Jim Wheeler, Globe blogger and frequent commenter here, wrote a piece (Into The Abyss) in which he severely criticized Republicans and mildly rebuked Democrats for their failure to use “a threatened national default” as motivation to tackle entitlement reform.
In other words, Mr. Wheeler doesn’t want this crisis to go to waste.
Here is my reply:
I’m glad you singled out the President as the only “adult” in this mess.
Mr. Obama said on Monday,
Now is the time to do it. If not now, when?
He also made to liberals what I consider to be a powerful argument in favor of entitlement reform:
…if you’re a progressive who cares about the integrity of Social Security and Medicare and Medicaid, and believes that it is part of what makes our country great that we look after our seniors and we look after the most vulnerable, then we have an obligation to make sure that we make those changes that are required to make it sustainable over the long term.
So the argument I’m making to my party is…if you care about those things, then you’ve got to be interested in figuring out how do we pay for that in a responsible way.
The problem with all that is that those on our side who respect Obama and Obama’s argument, don’t believe he is dealing with honest brokers on the other side.
Mitch McConnell has expressed several times his real priority, which is to oust Obama from office. John Boehner is too weak to make a deal, and Eric Cantor is after Boehner’s job and thus is motivated to thwart any genuine efforts on Boehner’s part to do the right thing.
That is why Obama’s position is a hard sell to liberals. We can’t fathom getting a “balanced” deal from the other side. We think Obama will have to cut way too deep and otherwise give away too much of what we value just to get Republicans to raise the debt limit. It’s last year’s hostage situation all over again, with more at stake this time.
And that is why I resent the use of defaulting on our debts as leverage to make a deal of this magnitude. It’s not honest, as McConnell’s recent move revealed. Obama has made an unbelievably large offer that would cause him great difficulty among those who trust and support him, if Republicans chose to accept it. But because Obama made the offer, because it came from his tainted lips, it is unacceptable. Republicans essentially want the cuts without giving anything in return.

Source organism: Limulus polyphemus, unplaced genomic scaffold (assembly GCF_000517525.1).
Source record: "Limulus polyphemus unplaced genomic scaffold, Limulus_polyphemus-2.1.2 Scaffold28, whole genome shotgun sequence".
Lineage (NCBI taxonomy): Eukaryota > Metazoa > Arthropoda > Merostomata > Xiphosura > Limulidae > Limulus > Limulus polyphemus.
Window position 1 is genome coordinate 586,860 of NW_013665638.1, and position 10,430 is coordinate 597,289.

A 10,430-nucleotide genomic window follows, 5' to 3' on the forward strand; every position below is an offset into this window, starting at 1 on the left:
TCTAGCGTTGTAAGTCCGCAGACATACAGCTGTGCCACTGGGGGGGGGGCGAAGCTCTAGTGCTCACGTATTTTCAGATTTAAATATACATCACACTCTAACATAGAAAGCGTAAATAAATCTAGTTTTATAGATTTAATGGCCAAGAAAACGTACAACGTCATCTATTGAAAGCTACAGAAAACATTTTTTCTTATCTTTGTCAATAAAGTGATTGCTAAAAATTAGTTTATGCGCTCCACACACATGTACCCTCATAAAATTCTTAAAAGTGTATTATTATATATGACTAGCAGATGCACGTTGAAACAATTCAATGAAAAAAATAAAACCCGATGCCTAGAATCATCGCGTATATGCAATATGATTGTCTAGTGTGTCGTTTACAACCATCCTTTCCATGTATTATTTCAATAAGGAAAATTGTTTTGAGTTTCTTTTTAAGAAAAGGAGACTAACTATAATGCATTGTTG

Finally, if we believe in democracy, then we ought to let the people decide such large matters through elections. As I have argued before, both parties should cast the 2012 elections as a referendum on what kind of country voters want to live in.
Here are the choices on the domestic spending side:
Smaller government and lower taxes: Which means reduced Social Security and Medicare benefits and a rather severe reduction in Medicaid, reduced funding for education and infrastructure, etc. Paul Ryan’s dissolution of the Medicare program for those under 55 is just one example of what the country would look like, if people choose this option.
Larger government with higher taxes: Which means making investments in education and infrastructure, etc., and tweaking Medicaid and Social Security to ensure their solvency. That leaves the real driver of long-term deficits and debt: Medicare. How do we fix it under this choice? Well, more on that later, but suffice it for now to say this: Cost shifting of the kind Paul Ryan outlined is unacceptable; so, too, is perpetual tax increases, which could not keep up with the escalating costs. Democrats will have to propose a fix along the lines of what Kevin Drum outlined:
We need something…that genuinely has an effect on healthcare costs. Something that reduces the amount we pay doctors, hospitals, and insurance companies. Something that provides incentives for difficult end-of-life decisions. Something that makes credible tradeoffs between the cost of new treatments and the likely benefits. And something that gives taxpayers and patients alike a reason to care about all this.
I’m in tune with your desire to do something about entitlements, Jim, but I’m skeptical of using the threat to ruin our credit (which would increase our debt problems through the increased cost of borrowing) and reversing our barely-discernible economic recovery as the way a democratic nation solves its problems.